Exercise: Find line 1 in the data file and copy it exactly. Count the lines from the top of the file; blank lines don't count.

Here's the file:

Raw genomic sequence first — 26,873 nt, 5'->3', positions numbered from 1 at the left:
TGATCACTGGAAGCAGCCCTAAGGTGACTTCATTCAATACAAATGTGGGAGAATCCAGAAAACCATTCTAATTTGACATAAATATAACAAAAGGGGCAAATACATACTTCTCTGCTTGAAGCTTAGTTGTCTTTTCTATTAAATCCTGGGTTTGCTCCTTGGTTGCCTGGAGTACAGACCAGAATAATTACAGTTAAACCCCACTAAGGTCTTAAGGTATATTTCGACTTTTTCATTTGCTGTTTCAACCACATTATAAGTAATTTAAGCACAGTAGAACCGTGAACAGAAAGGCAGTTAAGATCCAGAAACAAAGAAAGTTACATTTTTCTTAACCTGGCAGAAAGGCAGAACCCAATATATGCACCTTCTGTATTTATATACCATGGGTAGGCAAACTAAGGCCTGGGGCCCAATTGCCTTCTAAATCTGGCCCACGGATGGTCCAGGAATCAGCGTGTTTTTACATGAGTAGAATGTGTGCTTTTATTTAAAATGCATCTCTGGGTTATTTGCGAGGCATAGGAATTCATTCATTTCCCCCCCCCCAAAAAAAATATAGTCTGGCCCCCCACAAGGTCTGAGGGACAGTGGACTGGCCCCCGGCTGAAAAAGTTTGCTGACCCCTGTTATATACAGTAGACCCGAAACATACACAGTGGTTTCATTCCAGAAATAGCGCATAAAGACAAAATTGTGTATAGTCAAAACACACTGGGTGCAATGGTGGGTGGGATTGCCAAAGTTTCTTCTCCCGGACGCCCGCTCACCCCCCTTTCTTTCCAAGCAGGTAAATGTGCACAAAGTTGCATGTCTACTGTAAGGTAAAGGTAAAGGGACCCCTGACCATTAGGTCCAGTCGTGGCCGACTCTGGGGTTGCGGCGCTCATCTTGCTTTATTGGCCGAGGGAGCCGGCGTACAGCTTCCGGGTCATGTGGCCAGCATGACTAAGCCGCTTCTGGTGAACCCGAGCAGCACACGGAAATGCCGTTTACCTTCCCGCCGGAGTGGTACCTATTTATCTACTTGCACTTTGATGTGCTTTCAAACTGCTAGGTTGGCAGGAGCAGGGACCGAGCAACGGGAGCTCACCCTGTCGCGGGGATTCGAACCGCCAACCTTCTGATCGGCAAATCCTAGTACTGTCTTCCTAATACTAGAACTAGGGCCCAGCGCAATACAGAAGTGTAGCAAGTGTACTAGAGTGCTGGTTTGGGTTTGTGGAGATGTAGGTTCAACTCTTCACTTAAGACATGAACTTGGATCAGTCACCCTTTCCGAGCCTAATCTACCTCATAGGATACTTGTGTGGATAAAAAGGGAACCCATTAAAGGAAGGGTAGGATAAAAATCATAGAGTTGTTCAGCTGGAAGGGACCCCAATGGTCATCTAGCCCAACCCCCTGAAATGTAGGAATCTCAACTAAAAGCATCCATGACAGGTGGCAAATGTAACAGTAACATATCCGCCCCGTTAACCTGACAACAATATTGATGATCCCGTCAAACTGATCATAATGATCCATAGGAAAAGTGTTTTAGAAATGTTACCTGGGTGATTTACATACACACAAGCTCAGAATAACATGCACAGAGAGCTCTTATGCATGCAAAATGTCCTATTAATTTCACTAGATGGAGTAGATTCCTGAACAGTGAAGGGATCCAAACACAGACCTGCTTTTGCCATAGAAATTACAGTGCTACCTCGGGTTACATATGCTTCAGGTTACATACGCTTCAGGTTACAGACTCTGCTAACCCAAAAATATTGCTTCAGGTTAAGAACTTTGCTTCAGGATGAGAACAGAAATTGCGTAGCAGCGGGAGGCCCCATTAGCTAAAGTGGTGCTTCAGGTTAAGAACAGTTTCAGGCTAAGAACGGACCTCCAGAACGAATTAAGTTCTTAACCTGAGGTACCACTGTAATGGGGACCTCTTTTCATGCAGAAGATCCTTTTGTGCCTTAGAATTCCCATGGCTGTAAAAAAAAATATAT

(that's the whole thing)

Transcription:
Raw genomic sequence first — 26,873 nt, 5'->3', positions numbered from 1 at the left: